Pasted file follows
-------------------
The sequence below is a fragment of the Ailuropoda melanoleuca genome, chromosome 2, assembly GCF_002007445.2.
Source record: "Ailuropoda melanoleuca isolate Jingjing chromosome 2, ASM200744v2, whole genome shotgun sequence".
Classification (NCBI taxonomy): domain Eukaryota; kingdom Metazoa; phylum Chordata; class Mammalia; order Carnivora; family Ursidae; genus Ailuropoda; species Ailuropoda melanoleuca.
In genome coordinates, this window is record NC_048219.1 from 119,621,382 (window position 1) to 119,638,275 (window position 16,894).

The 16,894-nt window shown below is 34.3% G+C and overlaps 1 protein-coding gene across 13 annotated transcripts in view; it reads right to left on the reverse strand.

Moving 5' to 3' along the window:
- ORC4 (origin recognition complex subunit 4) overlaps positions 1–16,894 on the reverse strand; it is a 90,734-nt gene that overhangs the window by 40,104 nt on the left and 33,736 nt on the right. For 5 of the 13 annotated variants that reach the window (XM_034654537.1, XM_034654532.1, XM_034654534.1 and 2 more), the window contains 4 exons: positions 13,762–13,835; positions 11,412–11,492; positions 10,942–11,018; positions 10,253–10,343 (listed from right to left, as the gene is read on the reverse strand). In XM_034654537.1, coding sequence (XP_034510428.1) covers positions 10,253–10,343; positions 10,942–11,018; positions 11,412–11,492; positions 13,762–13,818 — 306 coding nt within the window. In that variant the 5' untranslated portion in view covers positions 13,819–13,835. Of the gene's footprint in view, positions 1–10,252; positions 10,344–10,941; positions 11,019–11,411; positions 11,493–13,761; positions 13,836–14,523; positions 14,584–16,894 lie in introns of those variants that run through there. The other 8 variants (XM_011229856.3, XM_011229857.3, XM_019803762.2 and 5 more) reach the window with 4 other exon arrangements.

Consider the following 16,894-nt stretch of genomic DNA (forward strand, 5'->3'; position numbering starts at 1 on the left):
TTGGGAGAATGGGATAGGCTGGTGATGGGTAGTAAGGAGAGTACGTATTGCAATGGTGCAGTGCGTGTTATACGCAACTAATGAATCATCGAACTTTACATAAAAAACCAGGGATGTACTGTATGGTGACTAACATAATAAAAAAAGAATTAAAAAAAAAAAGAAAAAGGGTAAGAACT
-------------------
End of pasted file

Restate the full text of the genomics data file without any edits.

The sequence below is a fragment of the Ailuropoda melanoleuca genome, chromosome 2, assembly GCF_002007445.2.
Source record: "Ailuropoda melanoleuca isolate Jingjing chromosome 2, ASM200744v2, whole genome shotgun sequence".
Classification (NCBI taxonomy): domain Eukaryota; kingdom Metazoa; phylum Chordata; class Mammalia; order Carnivora; family Ursidae; genus Ailuropoda; species Ailuropoda melanoleuca.
In genome coordinates, this window is record NC_048219.1 from 119,621,382 (window position 1) to 119,638,275 (window position 16,894).

The 16,894-nt window shown below is 34.3% G+C and overlaps 1 protein-coding gene across 13 annotated transcripts in view; it reads right to left on the reverse strand.

Moving 5' to 3' along the window:
- ORC4 (origin recognition complex subunit 4) overlaps positions 1–16,894 on the reverse strand; it is a 90,734-nt gene that overhangs the window by 40,104 nt on the left and 33,736 nt on the right. For 5 of the 13 annotated variants that reach the window (XM_034654537.1, XM_034654532.1, XM_034654534.1 and 2 more), the window contains 4 exons: positions 13,762–13,835; positions 11,412–11,492; positions 10,942–11,018; positions 10,253–10,343 (listed from right to left, as the gene is read on the reverse strand). In XM_034654537.1, coding sequence (XP_034510428.1) covers positions 10,253–10,343; positions 10,942–11,018; positions 11,412–11,492; positions 13,762–13,818 — 306 coding nt within the window. In that variant the 5' untranslated portion in view covers positions 13,819–13,835. Of the gene's footprint in view, positions 1–10,252; positions 10,344–10,941; positions 11,019–11,411; positions 11,493–13,761; positions 13,836–14,523; positions 14,584–16,894 lie in introns of those variants that run through there. The other 8 variants (XM_011229856.3, XM_011229857.3, XM_019803762.2 and 5 more) reach the window with 4 other exon arrangements.

Consider the following 16,894-nt stretch of genomic DNA (forward strand, 5'->3'; position numbering starts at 1 on the left):
TTGGGAGAATGGGATAGGCTGGTGATGGGTAGTAAGGAGAGTACGTATTGCAATGGTGCAGTGCGTGTTATACGCAACTAATGAATCATCGAACTTTACATAAAAAACCAGGGATGTACTGTATGGTGACTAACATAATAAAAAAAGAATTAAAAAAAAAAAGAAAAAGGGTAAGAACT